Obama: Let's Work Fast To Fix This Economy

President-elect Barack Obama pledged quick work Tuesday on an economic recovery plan.

PHILADELPHIA (AP) -- President-elect Barack Obama pledged quick work Tuesday on an economic recovery plan to include tax cuts and increased federal spending, and told the nation's governors he wants their advice in designing a package to help their hardhit states.

"We intend to put tax cuts into the pockets of hard-pressed middle class families, and we intend to make a down payments on the investments we need to build a strong economy for years to come," Obama said as he sat down with governors, nearly all of whom are struggling with budget deficits at home as a result of the recession.

Vice President-elect Joe Biden told the same group he hopes they will not criticize the incoming administration for raising the deficit as it tries to help them. "I know none of you would do that," he said jokingly. Many states have constitutions that prohibit deficit spending.

"Forty-one states are likely to face budget shortfalls this year or next, forcing you to choose between reining in spending and raising taxes," Obama said. "Programs for the needy are at risk. Libraries, parks and historic sites are being closed."

The recession and the accompanying increase in joblessness translate into higher health care costs for the poor, greater use of food stamps and added strain on welfare programs, and the governors are seeking help in coping.

They have asked for at least $40 billion to help pay for health care for the poor and disabled and perhaps $136 billion more in infrastructure projects like road and bridge repairs in the legislation, which Democrats hope to have ready for Obama's signature as soon as he takes office on Jan. 20.

Obama has said he will make an economic stimulus his top priority, and his aides and congressional leaders have been discussing the outlines of a measure that could exceed $500 billion over two years. The president-elect has said his goal is to secure 2.5 million jobs.

In his brief remarks, Obama pledged a partnership with the governors, Republicans and Democrats alike. "I will not simply ask our nation's governors to help implement our economic recovery plan," he said. "I will ask you to help draft and shape that economic plan."

He made a point of promising Republican governors "the same hand of friendship and cooperation that I offer Democratic governors."
Obama spoke to a bipartisan group of state chief executives at historic Congress Hall that included former and possibly future political rivals. Among those in attendance were Republicans Govs. Bobby Jindal of Louisiana and Sarah Palin of Alaska, the GOP vice presidential nominee in this year's campaign.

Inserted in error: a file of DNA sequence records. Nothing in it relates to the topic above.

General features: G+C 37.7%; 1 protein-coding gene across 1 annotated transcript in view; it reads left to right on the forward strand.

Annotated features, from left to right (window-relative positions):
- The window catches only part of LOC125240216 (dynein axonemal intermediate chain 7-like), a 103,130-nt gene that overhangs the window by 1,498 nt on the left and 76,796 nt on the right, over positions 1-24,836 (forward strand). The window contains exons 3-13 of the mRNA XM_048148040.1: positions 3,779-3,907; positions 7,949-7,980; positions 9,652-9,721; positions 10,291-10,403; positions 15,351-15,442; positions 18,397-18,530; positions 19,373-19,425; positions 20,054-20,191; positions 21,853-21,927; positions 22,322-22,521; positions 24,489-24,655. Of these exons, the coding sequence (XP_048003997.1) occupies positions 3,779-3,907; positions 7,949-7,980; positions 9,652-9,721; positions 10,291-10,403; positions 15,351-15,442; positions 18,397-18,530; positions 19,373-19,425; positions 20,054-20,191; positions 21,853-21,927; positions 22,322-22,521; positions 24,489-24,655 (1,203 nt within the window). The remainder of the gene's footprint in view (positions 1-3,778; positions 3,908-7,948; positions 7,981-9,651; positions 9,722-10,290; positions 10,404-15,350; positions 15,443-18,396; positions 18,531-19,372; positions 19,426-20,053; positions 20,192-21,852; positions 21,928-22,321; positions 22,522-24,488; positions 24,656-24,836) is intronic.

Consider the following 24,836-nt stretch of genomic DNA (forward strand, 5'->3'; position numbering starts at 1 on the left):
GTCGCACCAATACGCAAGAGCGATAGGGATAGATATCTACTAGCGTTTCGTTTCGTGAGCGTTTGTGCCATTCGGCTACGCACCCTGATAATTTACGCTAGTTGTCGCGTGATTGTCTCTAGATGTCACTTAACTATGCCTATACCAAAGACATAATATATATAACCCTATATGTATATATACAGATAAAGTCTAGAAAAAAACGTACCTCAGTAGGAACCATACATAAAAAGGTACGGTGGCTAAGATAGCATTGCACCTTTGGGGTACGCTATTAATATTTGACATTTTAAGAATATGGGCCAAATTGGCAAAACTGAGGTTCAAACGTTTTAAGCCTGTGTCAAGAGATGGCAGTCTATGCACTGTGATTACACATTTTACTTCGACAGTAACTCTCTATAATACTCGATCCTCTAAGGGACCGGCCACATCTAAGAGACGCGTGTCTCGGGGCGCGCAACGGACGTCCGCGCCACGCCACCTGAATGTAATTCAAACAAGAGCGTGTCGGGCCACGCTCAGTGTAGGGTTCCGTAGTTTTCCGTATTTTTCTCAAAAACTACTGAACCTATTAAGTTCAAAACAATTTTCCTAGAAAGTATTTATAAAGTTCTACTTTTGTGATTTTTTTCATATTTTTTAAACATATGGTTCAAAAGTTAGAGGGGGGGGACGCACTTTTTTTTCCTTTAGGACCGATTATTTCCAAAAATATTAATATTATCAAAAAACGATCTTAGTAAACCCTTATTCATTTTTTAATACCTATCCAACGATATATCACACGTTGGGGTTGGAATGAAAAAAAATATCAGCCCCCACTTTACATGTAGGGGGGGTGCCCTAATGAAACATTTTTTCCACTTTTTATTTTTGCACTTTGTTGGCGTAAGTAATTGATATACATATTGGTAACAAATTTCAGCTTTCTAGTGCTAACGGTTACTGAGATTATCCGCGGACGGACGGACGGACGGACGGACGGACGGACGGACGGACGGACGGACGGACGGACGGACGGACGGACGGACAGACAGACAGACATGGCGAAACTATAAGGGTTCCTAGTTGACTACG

Republican and Democratic governors sat at desks in the hall, with no separation by party, and gave Obama and Biden a standing ovation.

Biden singled out Palin _ his debate adversary from the fall campaign _ for thanks and said his former rival's presence there is a sign that both parties are now confronting problems together. "Maybe walk outside with me later and say hello to me," he said to laughter from the crowd.

"We're going to be talking about what the elements of an economic stimulus plan will be," said Massachusetts Gov. Deval Patrick, a Democrat.

"Without federal help ... what we will have to do is just make continuing cuts and/or raise taxes, both of which would have a further deleterious effect on our states' economy. We simply need help," Ed Rendell, the Pennsylvania governor and chairman of the National Governors Association, told reporters on Monday. "When the economy is bad, the social service net demands grow."

Rendell said there are upward of $136 billion in infrastructure projects that are "ready to go," chiefly road and bridge repair projects that can get started especially quickly. Water and sewer projects and school repairs are other needs.

Rendell and NGA Vice-Chairman Jim Douglas, R-Vt., met Monday with House Speaker Nancy Pelosi, D-Calif., who said Democrats will work to have the economic stimulus measure ready for Obama's signature as soon as he takes office Jan. 20.

It's expected to blend funding for infrastructure projects and Medicaid aid to the states with tax cuts, a temporary increase in food stamp payments, as well as investments in renewable energy projects and other "green jobs" initiatives. The NGA has proposed $40 billion over two years to temporarily increase the federal government's contribution to the Medicaid program for the poor and disabled.

Associated Press reporters Andrew Taylor and Nedra Pickler in Washington contributed to this report.

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